The second book is called Change by Design by Tim Brown, who’s the CEO of Ideo, which is a creative agency. It’s a book that talks about how design thinking can be used in organizations to solve business problems that different organizations have, and it talks about the importance of building quick and dirty prototypes to test your ideas really quickly and see if they’re good and it also has some really great examples of design thinking being applied to solve real problems that different companies had.

Ratik

OK, that’s pretty cool. Great, I’ll link those in the description for anybody who wants to add them to Goodreads or whatever.

Ratik

What about… do you listen to podcasts? Do you have any recommendations for podcasts?

Gyan

Yeah yeah, I mean Unbox, I hear Unbox is pretty good.

Ratik

Oh you’re too kind, Gyan. (laughs)

Gyan

I don’t listen to that many podcasts, but I do really like The Vergecast. It’s (laughs) the flagship podcast of the Vox media network.

Ratik

Oh yeah, they’re they’re super interesting and I think what I like about the Vergecast is…

Gyan

Promo code.

Ratik

And just their personalities, all of them, just like they’re lovable idiots, all of them, who love technology.

Gyan

Yeah, so it’s like my friends who talk about technology.

Ratik

Yeah, exactly so it’s it’s got a pretty good vibe going. And if you’re into tech then that’s why I think a really cool recommendation.

Ratik

What about any other podcast? Do you listen to any?

Gyan

So a few friends of mine at IDC worked on a podcast called Styrofoam, which guides you through the process of applying for design courses in India.

Ratik

Oh wow.

Gyan

So if you’re if you’re looking to apply for NID or if you’re looking to give CEED, then I think it would be interesting to check that out.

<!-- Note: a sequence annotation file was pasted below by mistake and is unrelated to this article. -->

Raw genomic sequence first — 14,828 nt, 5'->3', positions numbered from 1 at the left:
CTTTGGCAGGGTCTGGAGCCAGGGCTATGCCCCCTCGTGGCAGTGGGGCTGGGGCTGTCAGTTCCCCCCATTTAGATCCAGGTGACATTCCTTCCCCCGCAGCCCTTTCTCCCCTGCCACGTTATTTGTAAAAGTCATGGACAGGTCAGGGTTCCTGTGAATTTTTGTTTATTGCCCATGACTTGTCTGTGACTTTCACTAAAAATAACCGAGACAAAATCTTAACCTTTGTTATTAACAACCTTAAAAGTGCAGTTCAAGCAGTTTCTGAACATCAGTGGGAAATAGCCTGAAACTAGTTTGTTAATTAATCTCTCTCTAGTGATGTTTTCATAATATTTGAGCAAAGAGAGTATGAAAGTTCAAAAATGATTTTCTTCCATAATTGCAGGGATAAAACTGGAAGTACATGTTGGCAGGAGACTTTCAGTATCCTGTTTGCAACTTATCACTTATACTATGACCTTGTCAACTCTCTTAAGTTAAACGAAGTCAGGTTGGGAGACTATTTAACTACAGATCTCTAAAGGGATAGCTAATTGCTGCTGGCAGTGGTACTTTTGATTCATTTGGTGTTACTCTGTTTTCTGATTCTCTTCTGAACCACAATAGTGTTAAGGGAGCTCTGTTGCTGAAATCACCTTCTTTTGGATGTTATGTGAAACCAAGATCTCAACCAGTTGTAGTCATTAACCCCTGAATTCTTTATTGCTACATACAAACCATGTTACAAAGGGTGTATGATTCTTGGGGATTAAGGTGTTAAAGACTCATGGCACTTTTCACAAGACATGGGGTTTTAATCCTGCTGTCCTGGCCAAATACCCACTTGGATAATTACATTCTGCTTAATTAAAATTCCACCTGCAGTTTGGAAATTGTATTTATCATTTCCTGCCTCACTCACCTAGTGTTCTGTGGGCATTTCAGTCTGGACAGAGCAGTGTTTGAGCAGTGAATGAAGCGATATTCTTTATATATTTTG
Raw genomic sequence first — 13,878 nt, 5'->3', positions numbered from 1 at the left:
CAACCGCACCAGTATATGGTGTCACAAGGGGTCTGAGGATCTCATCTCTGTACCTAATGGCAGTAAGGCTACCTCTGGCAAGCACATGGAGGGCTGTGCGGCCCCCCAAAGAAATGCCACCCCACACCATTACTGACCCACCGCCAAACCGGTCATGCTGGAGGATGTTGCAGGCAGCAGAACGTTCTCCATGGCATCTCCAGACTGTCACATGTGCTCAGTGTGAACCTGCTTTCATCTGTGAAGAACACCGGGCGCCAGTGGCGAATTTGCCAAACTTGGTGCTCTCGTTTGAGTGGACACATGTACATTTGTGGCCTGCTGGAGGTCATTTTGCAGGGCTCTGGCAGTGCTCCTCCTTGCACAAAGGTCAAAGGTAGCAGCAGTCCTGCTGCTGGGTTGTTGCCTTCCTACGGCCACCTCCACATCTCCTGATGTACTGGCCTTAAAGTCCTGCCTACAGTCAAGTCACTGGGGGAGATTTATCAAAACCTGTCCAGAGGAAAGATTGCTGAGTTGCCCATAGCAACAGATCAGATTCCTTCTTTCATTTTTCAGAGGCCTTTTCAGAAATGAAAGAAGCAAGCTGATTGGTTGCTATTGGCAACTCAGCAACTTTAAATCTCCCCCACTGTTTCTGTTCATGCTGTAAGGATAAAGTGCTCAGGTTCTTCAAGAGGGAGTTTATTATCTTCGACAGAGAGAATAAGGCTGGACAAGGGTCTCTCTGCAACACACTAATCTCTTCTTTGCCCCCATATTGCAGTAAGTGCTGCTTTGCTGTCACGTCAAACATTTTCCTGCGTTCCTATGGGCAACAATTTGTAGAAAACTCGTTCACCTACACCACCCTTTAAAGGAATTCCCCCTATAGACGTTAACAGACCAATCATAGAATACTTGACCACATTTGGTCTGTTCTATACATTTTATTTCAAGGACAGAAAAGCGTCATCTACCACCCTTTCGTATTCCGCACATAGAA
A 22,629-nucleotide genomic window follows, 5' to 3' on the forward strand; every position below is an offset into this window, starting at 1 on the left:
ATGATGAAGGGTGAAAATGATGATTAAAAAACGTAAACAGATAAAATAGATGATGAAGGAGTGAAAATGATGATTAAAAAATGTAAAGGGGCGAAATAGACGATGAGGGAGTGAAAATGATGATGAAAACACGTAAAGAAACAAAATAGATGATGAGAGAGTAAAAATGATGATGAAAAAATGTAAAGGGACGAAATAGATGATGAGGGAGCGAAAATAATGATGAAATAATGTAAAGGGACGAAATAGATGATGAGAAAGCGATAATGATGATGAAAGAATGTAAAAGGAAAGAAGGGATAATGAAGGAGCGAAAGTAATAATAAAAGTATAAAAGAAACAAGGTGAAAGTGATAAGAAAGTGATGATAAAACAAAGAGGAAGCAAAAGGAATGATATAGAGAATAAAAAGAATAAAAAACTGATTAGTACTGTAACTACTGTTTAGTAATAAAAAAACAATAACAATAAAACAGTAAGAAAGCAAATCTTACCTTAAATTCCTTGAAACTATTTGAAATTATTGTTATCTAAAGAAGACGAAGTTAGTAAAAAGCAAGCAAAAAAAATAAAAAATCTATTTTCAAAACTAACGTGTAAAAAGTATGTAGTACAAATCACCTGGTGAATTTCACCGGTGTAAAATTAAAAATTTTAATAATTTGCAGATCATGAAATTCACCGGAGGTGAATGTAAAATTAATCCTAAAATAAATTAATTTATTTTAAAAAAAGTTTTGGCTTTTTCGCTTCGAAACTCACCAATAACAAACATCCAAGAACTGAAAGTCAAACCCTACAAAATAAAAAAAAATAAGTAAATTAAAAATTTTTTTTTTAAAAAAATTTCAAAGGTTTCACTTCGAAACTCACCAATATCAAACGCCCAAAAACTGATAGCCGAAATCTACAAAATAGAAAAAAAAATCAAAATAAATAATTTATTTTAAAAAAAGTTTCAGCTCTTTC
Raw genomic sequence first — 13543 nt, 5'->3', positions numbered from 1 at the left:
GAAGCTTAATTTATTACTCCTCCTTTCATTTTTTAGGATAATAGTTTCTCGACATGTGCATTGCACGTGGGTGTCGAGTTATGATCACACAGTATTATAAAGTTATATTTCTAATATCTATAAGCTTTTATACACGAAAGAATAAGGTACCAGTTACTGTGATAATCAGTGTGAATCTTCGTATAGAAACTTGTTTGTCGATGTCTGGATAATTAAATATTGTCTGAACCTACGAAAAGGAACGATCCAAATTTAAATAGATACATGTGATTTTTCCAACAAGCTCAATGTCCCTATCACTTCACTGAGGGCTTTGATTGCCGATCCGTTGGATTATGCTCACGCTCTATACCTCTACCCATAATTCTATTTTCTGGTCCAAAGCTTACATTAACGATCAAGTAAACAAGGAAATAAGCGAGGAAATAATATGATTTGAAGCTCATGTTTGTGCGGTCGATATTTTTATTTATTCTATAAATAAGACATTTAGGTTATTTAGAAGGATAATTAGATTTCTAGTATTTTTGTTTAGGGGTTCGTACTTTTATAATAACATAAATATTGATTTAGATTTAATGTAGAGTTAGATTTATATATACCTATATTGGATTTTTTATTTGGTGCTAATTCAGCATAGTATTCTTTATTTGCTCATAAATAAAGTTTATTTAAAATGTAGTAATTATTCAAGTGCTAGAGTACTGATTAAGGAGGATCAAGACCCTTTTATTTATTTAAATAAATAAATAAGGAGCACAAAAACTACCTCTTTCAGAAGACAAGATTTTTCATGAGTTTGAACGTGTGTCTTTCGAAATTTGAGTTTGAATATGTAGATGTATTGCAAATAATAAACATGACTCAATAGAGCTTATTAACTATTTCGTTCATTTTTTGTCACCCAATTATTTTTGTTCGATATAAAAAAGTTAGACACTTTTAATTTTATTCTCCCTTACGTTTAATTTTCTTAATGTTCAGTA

Ratik

Oh dude, that’s so that’s such a cool idea because so many people are confused about this. And like I personally get asked so many times because I’m working in tech so I know designers so a lot of people end up asking me. I’m definitely going to link them to this whenever they do now.

So yeah, this is podcast-ception ‘cause you’re on the show to talk about design and you’re recommending a podcast about design. So yeah, good stuff.

Gyan

I heard you like design podcast.

Ratik

What about YouTube? Do you watch a lot of YouTube?

Gyan

I do watch a lot of YouTube and…

Ratik

You have any top two recommendations?

Gyan

So I watch a lot of food shows on YouTube? I think I just find them ready relaxing, just watching food, being made and food being eaten.

Ratik

Yeah, that’s true.

Gyan

So I think with my top two are Binging with Babish and also BuzzFeed’s Worth it series.

Ratik

Oh, I haven’t watched BuzzFeed but Babish is somebody… Binging with Babish is something I do watch.

But yeah, I’ll make sure that I’ll add the links to these channels. Also in the description.

But do you have any design channels? That you follow on YouTube?

Gyan

So I don’t have any design channels per se, but I remember looking at a lot of Aaron Draplin’s videos on YouTube and if you’re looking to get into visual design or graphic design, then he has some really great process videos for how he goes about creating a logo or branding.

Ratik

Oh wow.

Gyan

And generally I think Aaron trapping is a very interesting designer and I was very influenced by him early on in my design career.

Ratik

Oh great, this is something I’m gonna check out too ‘cause yeah, love design.

Ratik

Cool that was that was great. Um, finally, if if anybody wants to reach out to you on the socials…

Gyan

I’m @gyanl everywhere.

Ratik

Really, you you have that SEO locked down? You’re genuinely @gyanl everywhere?

Gyan

I think I’m gyanlakhwani on LinkedIn.

Ratik

Nobody cares about LinkedIn.

Gyan

Yep, then I’m @gyanl everywhere.

Ratik

Awesome, then my job is super easy. gyanl everywhere folks.

Gyan

#gyanleverywhere

Ratik

Great cool man. This is this was this was a lovely hour of conversation.

Thank you so much for being on the show and talking about your journey in design and yeah hopefully we end up, I don’t know, inspiring people in the process.

Cool, anybody who wants to reach out to Gyan you you already know how to do that, so yeah thank you.

Outro music
‣ 3005 by Childish Gambino